The book of Ephesians affirms this... whereas with the Corinthians Paul had to correct errant doctrine and unholy living, with the Ephesians Paul had to stress unity and reconciliation within the body. Nowhere have I seen the principles of Ephesians (especially chapter 4) violated so blatently as within the IFB movement.
Finally, consider what else Christ had to say to the church at Ephesus:

Rev 2:1
"Unto the angel of the church of Ephesus write; These things saith he that holdeth the seven stars in his right hand, who walketh in the midst of the seven golden candlesticks;"

Christ had to remind the Ephesians that ALL churches are His- He holds them in His hand. He is the One Who walks among the candlesticks, He will judge each one. Ephesus, like all the other churches, must get right with God, or run the same risk of becoming nothing- of being removed.

Tuesday, January 27, 2009

Bob Gray of Longview Baptist Temple Resigned... Sort Of

So I learned that Bob Gray resigned in Dec 2008 due to health reasons. This is the second bit of IFBx scuttlebutt I have heard recently. I had almost forgotten I was only one really-stretched link away from this crowd. And boy is the wire hot lately!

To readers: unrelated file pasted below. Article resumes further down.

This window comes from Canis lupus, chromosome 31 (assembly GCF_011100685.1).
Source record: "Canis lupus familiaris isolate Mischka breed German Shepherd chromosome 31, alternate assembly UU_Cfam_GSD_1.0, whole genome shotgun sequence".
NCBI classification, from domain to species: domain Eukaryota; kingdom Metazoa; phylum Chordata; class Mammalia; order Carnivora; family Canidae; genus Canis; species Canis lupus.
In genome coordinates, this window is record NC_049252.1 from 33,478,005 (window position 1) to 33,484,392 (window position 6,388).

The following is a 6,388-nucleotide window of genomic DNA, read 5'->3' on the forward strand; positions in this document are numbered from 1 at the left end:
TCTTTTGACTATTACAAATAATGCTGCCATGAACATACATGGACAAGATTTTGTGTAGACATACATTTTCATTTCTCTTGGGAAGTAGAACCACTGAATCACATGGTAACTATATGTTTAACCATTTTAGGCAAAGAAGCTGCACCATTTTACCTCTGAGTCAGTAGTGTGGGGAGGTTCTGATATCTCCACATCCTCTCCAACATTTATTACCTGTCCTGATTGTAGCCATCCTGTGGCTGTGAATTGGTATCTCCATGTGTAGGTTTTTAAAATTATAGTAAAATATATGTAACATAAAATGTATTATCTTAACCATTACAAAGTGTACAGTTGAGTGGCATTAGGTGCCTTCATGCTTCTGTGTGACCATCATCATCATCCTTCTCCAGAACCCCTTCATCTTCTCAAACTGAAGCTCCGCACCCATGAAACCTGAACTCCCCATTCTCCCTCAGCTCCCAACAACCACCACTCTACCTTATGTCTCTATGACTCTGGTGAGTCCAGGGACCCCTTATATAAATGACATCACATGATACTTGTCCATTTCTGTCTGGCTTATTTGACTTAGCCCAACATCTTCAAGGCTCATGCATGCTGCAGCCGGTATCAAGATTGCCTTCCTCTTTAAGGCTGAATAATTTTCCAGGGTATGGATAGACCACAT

As it turns out, due to declining health, Bob Gray decided he wanted to focus on promoting the college/school and speaking engagements. But there was a string attached to his departure... the church body had to vote in his son, Bob Gray II, as pastor, before his resignation would be effective. There is also a one-year transition period were they will both be in charge.
Evidently Bob Gray Sr. felt like Hammond made a mistake moving from Hyles to Schaap, and has been critical of Schaap. (It seems that most big-name IFBx preachers have hopped on that bandwagon, see my comments on Fugate.) So this I'll-resign-if-you-vote-in-my-son-but-I'll-still-hang-around-for-a-year routine is supposed to avoid that "pitfall."
The final vote to instate Bob II under these conditions was 96%. The 96% isn't suprising- the 4% is. Having spent time there personally I would have expected the vote to be 98%+. This is a place where the pastor's word is God's, and you don't move or change jobs unless pastor says it's ok. I sympathize with the 4%, but they need to get out and stop dreaming about reforming the system... they are only hurting themselves and their families.